I was finally able to get my hands on Fire by Kristen Cashore, thanks to Amazon. It was AMAZING!
Kristin Cashore is a spectacular writer. I adore reading her books because of the flow, feeling and imagery. And I fall in love with her characters every time – you will recall my review of Graceling in an earlier post. In a similar manner, the characters of Fire just grabbed on to me taking me with them on their journey in the novel.
Fire is a companion book to Graceling, which means it is set in the same made-up world, just a different area – specifically on the other side of some really big mountains, and it keeps the link with Graceling by keeping one character, Leck (the bad guy from Graceling). So the brief story-line is that Fire is a girl who is a “monster.” She lives in a fictional place called the Dells that has been torn apart by war, its previous king under the influence of Fire’s power-hungry monster father, Cansrel. These monsters look very much like animals/creatures in our world except they have very bright, beautiful colors and most, if not all, are predatory carnivores. Fire is marked as a monster by her flaming red hair, which she keeps covered to minimize attention (and attacks from other monsters). With their hypnotic colors, they have the ability to lure prey (humans and other monsters) to them using mind control. Fire’s power in this regard is extraordinary, and unlike her father, she tries to use her power for good instead of for evil. Fighting off devoted attention from literally every single human and even the new King, Fire has to learn how to control her powers, deal with her growing feelings for Brigan, one of the princes, and help save the kingdom from evil plotters.
I loved the main characters, Fire and Brigan, as well as many of the supporting ones, like Brigan’s daughter Hanna or Fire’s father, Cansrel. I found the story to be well-thought out and exciting, keeping me interested. The idea of the monsters is truly a unique one, and I found that Cashore did a wonderful job executing the idea. I do have to note that I read mostly because of the relationship between Fire and Brigan – wanting to get to the point of where they would eventually get together. For me, I found that when they did, too many other things eclipsed the moment, and I felt that their love was overshadowed too much. I wanted MORE of just them and I didn’t get it. The other thing that I want to note is that there are a lot of “relations” in this novel and quite a few pregnancies – maybe a smidge too much. Although in hindsight, the author probably emphasized this to highlight the fact that Fire took permanent measures to stop herself from ever having any offspring, which is a tragedy in itself.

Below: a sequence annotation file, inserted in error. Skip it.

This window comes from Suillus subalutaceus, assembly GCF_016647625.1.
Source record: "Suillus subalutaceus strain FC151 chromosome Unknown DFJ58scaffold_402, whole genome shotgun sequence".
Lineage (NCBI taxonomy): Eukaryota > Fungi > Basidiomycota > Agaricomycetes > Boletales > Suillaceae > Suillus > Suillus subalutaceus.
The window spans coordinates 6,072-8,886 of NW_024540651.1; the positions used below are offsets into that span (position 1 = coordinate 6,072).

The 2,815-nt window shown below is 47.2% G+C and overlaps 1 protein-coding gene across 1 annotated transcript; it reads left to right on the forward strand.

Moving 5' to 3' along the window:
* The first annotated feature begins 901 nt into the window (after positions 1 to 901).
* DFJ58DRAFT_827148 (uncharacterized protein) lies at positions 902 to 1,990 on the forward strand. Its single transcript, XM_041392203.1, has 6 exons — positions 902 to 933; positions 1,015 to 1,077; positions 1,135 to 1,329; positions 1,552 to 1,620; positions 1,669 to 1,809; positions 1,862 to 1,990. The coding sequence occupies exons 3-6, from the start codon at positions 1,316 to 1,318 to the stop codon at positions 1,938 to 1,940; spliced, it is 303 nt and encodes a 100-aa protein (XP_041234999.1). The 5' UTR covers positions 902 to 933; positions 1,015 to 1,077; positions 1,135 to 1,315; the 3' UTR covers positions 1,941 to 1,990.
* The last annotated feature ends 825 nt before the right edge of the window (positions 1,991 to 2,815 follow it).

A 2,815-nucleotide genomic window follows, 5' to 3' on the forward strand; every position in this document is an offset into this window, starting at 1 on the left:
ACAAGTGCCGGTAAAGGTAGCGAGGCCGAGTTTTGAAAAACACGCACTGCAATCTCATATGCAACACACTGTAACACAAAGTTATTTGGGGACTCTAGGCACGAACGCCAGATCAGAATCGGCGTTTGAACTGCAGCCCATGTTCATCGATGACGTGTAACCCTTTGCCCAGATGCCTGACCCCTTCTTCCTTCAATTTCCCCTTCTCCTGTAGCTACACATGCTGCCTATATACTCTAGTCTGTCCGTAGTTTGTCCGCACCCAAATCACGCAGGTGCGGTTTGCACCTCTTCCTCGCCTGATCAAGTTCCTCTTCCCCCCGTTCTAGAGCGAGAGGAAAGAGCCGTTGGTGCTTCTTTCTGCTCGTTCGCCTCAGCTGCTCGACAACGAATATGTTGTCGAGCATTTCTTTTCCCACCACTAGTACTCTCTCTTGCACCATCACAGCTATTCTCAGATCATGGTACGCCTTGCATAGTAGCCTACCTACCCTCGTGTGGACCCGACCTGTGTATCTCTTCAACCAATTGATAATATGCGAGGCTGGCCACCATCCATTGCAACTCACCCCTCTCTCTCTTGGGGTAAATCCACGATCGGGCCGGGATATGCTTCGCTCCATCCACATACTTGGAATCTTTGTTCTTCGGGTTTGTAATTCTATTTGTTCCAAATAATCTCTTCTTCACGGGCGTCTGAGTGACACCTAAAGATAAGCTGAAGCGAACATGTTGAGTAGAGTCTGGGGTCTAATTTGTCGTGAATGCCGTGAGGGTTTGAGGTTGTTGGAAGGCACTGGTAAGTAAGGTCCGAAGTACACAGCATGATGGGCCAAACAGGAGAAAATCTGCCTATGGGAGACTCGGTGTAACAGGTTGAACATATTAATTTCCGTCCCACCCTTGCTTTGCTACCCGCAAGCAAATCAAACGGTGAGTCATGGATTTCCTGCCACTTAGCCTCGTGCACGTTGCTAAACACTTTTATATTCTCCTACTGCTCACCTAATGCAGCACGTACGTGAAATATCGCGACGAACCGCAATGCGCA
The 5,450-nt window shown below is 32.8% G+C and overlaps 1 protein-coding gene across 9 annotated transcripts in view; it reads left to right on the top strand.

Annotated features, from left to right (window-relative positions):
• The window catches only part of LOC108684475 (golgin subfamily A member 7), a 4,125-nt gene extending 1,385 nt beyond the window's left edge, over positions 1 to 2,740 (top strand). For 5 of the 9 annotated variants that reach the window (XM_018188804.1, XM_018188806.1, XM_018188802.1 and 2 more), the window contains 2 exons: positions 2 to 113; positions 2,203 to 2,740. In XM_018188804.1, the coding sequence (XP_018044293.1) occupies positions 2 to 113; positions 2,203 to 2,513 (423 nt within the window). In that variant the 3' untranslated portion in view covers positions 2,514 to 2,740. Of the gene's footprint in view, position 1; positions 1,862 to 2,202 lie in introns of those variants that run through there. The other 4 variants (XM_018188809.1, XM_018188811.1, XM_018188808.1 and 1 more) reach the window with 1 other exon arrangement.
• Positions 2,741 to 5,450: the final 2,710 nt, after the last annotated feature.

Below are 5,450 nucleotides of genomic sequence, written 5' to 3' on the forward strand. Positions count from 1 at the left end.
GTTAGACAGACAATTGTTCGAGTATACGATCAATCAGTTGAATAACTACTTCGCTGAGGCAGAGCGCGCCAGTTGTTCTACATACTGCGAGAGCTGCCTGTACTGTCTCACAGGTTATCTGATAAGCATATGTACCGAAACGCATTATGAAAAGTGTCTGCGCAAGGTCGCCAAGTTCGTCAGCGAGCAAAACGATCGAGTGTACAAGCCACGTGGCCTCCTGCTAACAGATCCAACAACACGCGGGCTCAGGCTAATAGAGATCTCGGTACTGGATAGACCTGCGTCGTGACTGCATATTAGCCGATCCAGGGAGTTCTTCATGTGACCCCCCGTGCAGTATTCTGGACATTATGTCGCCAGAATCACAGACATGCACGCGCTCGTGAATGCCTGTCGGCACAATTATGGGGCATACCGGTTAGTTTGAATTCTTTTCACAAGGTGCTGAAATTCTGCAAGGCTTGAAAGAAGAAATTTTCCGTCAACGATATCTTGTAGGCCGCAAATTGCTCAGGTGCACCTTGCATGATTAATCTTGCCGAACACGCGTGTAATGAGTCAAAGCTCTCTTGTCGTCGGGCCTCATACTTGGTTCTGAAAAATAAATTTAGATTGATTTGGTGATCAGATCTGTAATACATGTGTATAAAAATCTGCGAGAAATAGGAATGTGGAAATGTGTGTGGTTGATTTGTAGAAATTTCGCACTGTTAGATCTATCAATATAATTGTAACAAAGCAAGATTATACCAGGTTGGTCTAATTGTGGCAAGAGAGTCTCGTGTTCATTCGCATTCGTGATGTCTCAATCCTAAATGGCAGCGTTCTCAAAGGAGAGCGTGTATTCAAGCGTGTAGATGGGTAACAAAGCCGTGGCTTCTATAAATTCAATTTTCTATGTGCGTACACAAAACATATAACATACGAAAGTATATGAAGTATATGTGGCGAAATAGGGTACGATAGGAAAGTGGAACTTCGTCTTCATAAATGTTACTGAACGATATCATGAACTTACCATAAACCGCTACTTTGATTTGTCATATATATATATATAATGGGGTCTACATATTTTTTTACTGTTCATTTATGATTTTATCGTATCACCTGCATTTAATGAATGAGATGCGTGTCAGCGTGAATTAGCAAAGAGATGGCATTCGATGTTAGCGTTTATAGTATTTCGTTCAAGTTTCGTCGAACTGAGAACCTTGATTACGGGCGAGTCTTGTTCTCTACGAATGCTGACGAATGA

The book, though easily understandable in terms of language, has many complex elements and plot twists which may make it hard to follow at times. I, for one, loved that it was so dense and complex. I really enjoyed the depth of this story, as this kind of complexity does help to make the story richer and broader than just a vanilla love story.
Fire is a romance with enough elements of action, drama, and fantasy to make it appeal to a wide range of readers. It is now one of my favorite books. Well-written and well-executed concept. I give Fire 5 out of 5 stars.